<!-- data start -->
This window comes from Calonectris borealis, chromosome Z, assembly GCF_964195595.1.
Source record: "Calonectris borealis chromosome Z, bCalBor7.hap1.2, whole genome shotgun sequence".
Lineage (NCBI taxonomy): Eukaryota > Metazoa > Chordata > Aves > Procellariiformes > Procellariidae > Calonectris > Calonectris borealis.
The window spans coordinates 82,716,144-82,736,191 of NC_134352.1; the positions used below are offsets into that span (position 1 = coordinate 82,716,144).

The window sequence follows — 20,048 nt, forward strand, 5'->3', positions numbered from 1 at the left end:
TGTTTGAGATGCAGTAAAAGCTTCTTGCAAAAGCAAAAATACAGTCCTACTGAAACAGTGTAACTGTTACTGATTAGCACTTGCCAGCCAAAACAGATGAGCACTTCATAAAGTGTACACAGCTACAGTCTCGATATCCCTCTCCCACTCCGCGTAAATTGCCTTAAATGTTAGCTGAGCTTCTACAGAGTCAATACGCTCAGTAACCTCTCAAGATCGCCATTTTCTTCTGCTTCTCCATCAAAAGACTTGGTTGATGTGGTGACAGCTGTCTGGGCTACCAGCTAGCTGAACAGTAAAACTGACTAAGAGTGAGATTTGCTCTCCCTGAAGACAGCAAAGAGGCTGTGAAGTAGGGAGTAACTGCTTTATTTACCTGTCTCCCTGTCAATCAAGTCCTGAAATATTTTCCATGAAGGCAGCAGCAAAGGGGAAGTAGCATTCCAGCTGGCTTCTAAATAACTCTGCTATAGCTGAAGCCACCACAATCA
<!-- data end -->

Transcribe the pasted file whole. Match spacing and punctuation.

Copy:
This window comes from Calonectris borealis, chromosome Z, assembly GCF_964195595.1.
Source record: "Calonectris borealis chromosome Z, bCalBor7.hap1.2, whole genome shotgun sequence".
Lineage (NCBI taxonomy): Eukaryota > Metazoa > Chordata > Aves > Procellariiformes > Procellariidae > Calonectris > Calonectris borealis.
The window spans coordinates 82,716,144-82,736,191 of NC_134352.1; the positions used below are offsets into that span (position 1 = coordinate 82,716,144).

The window sequence follows — 20,048 nt, forward strand, 5'->3', positions numbered from 1 at the left end:
TGTTTGAGATGCAGTAAAAGCTTCTTGCAAAAGCAAAAATACAGTCCTACTGAAACAGTGTAACTGTTACTGATTAGCACTTGCCAGCCAAAACAGATGAGCACTTCATAAAGTGTACACAGCTACAGTCTCGATATCCCTCTCCCACTCCGCGTAAATTGCCTTAAATGTTAGCTGAGCTTCTACAGAGTCAATACGCTCAGTAACCTCTCAAGATCGCCATTTTCTTCTGCTTCTCCATCAAAAGACTTGGTTGATGTGGTGACAGCTGTCTGGGCTACCAGCTAGCTGAACAGTAAAACTGACTAAGAGTGAGATTTGCTCTCCCTGAAGACAGCAAAGAGGCTGTGAAGTAGGGAGTAACTGCTTTATTTACCTGTCTCCCTGTCAATCAAGTCCTGAAATATTTTCCATGAAGGCAGCAGCAAAGGGGAAGTAGCATTCCAGCTGGCTTCTAAATAACTCTGCTATAGCTGAAGCCACCACAATCA